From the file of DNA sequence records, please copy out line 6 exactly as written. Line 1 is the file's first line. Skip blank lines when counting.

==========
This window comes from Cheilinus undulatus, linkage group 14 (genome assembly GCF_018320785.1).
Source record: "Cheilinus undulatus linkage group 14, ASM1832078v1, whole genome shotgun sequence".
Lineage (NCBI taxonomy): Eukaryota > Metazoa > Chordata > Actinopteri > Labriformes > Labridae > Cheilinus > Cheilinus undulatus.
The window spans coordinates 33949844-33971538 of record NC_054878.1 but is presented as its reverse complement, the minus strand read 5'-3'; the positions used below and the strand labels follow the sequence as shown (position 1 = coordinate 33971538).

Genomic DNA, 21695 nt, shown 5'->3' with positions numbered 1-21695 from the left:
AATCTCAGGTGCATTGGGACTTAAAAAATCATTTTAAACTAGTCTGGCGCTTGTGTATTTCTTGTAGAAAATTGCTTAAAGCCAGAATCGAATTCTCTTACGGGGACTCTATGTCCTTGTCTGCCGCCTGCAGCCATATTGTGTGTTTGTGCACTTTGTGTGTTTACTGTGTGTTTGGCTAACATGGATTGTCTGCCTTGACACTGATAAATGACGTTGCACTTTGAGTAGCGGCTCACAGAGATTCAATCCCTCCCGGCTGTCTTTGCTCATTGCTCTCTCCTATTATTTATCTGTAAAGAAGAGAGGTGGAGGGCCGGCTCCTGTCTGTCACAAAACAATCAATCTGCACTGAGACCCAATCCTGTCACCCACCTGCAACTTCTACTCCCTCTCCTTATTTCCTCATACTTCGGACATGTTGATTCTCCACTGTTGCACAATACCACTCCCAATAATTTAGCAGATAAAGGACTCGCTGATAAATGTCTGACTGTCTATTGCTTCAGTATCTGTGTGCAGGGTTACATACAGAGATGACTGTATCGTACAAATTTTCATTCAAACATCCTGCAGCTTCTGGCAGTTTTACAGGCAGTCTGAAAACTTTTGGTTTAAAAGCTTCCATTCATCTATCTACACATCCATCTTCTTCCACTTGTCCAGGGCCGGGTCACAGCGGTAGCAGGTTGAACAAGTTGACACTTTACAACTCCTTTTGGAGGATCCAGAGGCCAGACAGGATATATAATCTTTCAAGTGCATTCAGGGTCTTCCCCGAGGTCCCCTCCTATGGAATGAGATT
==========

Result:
AATCTCAGGTGCATTGGGACTTAAAAAATCATTTTAAACTAGTCTGGCGCTTGTGTATTTCTTGTAGAAAATTGCTTAAAGCCAGAATCGAATTCTCTTACGGGGACTCTATGTCCTTGTCTGCCGCCTGCAGCCATATTGTGTGTTTGTGCACTTTGTGTGTTTACTGTGTGTTTGGCTAACATGGATTGTCTGCCTTGACACTGATAAATGACGTTGCACTTTGAGTAGCGGCTCACAGAGATTCAATCCCTCCCGGCTGTCTTTGCTCATTGCTCTCTCCTATTATTTATCTGTAAAGAAGAGAGGTGGAGGGCCGGCTCCTGTCTGTCACAAAACAATCAATCTGCACTGAGACCCAATCCTGTCACCCACCTGCAACTTCTACTCCCTCTCCTTATTTCCTCATACTTCGGACATGTTGATTCTCCACTGTTGCACAATACCACTCCCAATAATTTAGCAGATAAAGGACTCGCTGATAAATGTCTGACTGTCTATTGCTTCAGTATCTGTGTGCAGGGTTACATACAGAGATGACTGTATCGTACAAATTTTCATTCAAACATCCTGCAGCTTCTGGCAGTTTTACAGGCAGTCTGAAAACTTTTGGTTTAAAAGCTTCCATTCATCTATCTACACATCCATCTTCTTCCACTTGTCCAGGGCCGGGTCACAGCGGTAGCAGGTTGAACAAGTTGACACTTTACAACTCCTTTTGGAGGATCCAGAGGCCAGACAGGATATATAATCTTTCAAGTGCATTCAGGGTCTTCCCCGAGGTCCCCTCCTATGGAATGAGATT